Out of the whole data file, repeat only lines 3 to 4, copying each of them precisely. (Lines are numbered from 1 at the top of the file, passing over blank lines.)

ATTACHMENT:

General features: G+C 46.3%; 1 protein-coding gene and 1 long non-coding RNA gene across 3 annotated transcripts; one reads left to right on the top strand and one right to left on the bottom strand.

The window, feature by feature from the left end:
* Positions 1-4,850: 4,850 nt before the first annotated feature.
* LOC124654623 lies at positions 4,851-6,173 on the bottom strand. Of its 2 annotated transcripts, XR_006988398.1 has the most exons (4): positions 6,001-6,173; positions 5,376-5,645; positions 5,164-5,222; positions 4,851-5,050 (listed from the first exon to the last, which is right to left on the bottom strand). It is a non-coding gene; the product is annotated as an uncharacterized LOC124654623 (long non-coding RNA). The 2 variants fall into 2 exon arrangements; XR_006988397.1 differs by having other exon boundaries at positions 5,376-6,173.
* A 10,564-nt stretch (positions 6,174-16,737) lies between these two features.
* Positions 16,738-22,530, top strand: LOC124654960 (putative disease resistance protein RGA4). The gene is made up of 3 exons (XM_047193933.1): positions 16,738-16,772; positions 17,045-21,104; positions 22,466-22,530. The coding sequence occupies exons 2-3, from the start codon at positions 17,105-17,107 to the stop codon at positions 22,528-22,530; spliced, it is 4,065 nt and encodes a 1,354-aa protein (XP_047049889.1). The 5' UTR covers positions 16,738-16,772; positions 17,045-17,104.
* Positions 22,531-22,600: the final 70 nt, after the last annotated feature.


* Positions 1-4,850: 4,850 nt before the first annotated feature.
* LOC124654623 lies at positions 4,851-6,173 on the bottom strand. Of its 2 annotated transcripts, XR_006988398.1 has the most exons (4): positions 6,001-6,173; positions 5,376-5,645; positions 5,164-5,222; positions 4,851-5,050 (listed from the first exon to the last, which is right to left on the bottom strand). It is a non-coding gene; the product is annotated as an uncharacterized LOC124654623 (long non-coding RNA). The 2 variants fall into 2 exon arrangements; XR_006988397.1 differs by having other exon boundaries at positions 5,376-6,173.